Ios 1969

The following text was sent to us from Steve who visited Ios in July 1969. This is his story about how the island once where before it was discovered by mass tourism.

In 1966 I was fortunate enough to be able to spend three months in Europe, doing whatever I wanted to do, wherever I wanted to do it. As I was preparing to return to the States, there was one of the first airline workers’ strikes and I was stranded in London, during which time I met a German girl with whom I had a three year long correspondence which lead to my returning in ’69 in order to continue our relationship on a more physical and permanent basis.

Didn’t work out. I’ll spare you the details.

Since I had purchased a VW new from the factory (I know, it sounds extravagant, but I sold my beloved BMW motorcycle to finance the trip), I decided that instead of simply returning to the States with my bride-to-be, I turned south, towards France, to see what would happen.

Ended up in Madrid, hanging out with a former teacher, and while I was there, ran into to a couple of guys at the youth hostel who had just returned from Greece, brown as berries, and I asked them where they had been. They didn’t really want to tell me, saying that to divulge the name of the place would be to ruin it. I begged to know the secret and promised (a promise I kept) never to tell, and they finally gave up the name of the place: Ios. The next morning I called my former teacher, informing him of my sudden departure, and drove almost non-stop to Brindisi, Italy where I found a garage to keep my car and caught a ferry to Piraeus, where the hostel was located just next to an outdoor cinema showing Sergio Leone spaghetti westerns which we could see from the terrace above …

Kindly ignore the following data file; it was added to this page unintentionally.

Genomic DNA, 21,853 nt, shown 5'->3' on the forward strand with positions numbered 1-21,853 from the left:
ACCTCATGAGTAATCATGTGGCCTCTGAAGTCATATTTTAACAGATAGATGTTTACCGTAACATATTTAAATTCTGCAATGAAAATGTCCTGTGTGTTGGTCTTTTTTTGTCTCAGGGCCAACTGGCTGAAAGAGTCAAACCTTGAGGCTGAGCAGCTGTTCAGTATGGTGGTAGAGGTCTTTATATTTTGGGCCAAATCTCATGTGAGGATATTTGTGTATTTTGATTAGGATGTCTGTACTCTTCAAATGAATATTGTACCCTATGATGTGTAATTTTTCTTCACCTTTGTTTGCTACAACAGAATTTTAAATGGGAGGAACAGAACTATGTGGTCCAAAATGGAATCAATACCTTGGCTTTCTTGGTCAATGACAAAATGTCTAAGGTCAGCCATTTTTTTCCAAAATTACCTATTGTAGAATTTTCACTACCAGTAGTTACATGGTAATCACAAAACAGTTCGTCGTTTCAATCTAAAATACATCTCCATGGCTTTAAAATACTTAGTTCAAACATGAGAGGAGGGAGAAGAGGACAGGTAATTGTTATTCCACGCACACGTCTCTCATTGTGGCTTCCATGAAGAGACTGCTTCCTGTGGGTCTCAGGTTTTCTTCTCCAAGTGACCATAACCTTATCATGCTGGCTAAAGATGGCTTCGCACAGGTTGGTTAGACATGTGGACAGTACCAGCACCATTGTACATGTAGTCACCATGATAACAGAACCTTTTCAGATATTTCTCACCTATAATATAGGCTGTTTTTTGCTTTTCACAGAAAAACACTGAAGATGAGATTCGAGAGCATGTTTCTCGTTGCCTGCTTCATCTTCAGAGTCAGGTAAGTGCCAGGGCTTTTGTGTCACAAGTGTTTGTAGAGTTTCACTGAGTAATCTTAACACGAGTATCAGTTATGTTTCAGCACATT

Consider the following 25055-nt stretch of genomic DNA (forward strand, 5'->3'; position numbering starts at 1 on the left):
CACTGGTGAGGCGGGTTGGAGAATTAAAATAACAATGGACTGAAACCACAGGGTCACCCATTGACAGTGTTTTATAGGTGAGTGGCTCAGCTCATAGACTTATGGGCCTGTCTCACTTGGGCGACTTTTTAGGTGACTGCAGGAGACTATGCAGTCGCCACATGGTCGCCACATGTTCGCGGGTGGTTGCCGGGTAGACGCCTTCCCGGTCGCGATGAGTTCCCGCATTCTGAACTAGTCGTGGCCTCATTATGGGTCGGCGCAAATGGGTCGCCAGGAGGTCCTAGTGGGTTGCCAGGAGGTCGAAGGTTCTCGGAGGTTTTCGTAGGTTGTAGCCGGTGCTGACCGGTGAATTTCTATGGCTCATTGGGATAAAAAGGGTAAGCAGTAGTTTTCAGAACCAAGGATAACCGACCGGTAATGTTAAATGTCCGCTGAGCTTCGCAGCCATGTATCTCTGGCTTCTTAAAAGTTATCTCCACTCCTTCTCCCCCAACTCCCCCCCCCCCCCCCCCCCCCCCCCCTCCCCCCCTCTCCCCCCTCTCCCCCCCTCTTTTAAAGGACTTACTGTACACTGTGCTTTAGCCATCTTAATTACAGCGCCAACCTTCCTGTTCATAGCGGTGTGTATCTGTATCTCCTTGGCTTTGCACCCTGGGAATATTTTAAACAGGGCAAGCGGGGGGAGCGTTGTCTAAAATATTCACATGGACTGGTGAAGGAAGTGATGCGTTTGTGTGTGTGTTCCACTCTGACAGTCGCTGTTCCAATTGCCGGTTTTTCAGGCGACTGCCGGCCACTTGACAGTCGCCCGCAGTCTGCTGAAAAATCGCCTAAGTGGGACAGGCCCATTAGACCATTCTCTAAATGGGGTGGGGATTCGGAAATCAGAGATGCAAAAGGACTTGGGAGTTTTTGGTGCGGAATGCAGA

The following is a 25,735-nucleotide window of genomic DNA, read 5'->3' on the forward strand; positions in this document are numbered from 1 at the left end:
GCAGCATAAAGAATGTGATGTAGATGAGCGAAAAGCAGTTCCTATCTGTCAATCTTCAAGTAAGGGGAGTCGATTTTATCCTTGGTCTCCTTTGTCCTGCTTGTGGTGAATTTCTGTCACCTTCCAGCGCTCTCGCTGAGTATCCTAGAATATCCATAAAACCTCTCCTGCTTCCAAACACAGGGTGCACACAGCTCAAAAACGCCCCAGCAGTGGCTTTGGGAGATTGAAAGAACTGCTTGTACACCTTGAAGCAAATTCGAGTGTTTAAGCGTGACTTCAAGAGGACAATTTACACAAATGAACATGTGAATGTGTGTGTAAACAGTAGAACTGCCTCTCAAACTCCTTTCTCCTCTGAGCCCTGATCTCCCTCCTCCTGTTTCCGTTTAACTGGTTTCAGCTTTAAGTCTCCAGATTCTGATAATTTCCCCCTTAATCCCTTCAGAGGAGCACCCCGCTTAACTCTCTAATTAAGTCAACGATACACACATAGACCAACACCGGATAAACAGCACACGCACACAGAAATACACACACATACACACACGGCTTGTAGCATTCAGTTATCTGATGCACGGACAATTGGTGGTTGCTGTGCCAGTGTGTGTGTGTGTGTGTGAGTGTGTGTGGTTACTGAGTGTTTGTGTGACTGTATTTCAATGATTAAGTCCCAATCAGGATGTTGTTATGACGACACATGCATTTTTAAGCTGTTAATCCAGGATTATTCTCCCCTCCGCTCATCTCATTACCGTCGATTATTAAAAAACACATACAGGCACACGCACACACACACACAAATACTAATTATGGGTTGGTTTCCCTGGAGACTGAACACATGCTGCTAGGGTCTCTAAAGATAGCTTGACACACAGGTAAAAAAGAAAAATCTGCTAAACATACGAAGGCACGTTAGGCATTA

The ferry to Ios was forced to stop at Naxos because of the weather. People throwing up everywhere, the boat jumping this way and that. I found refuge in a large coil of rope on one of side decks and then under a truck once we left Naxos.

The sea calmed, the sun came up, and soon we found ourselves in the small bay of Ios. We anchored out, and small, wooden, hand-crafted boats came rowing out towards our ferry and the exchanging of goods took place as well as the one boat that took the passengers who were coming to the island. I think there were five of us, and I was the only foreigner who scrambled down a rope ladder, and we all helped pass the caged chickens. Then a couple of guys who had come with the boat brought out their instruments and started playing and we sang our way up to the jetty. Thought I was in a movie.

The rowing and the singing and the passing of a bottle of retsina (no kidding) was enough to let me know I was in good hands. Despite the storm that had forced us into Naxos, we had indeed, finally arrived, and it was wonderful.

Chora Ios Greece

The stones of quai, gentled by who knows how many years, was my first touch of island life. We helped each other up out of the boat and I stood there looking about, wondering what I was doing in this little port village. Just opposite was a kind of cafe/restaurant, chez Tassos. There was no one about, but I went in anyway, ran into the owner who, figuring out that I didn’t speak much Greek, called in his daughter who spoke very good English (having studied in Athens and who was there for the summer to help), and basically, my problems were solved. She told me about the farmer up the hill, and I settled into a very good lunch and a great contact for the rest of my days there.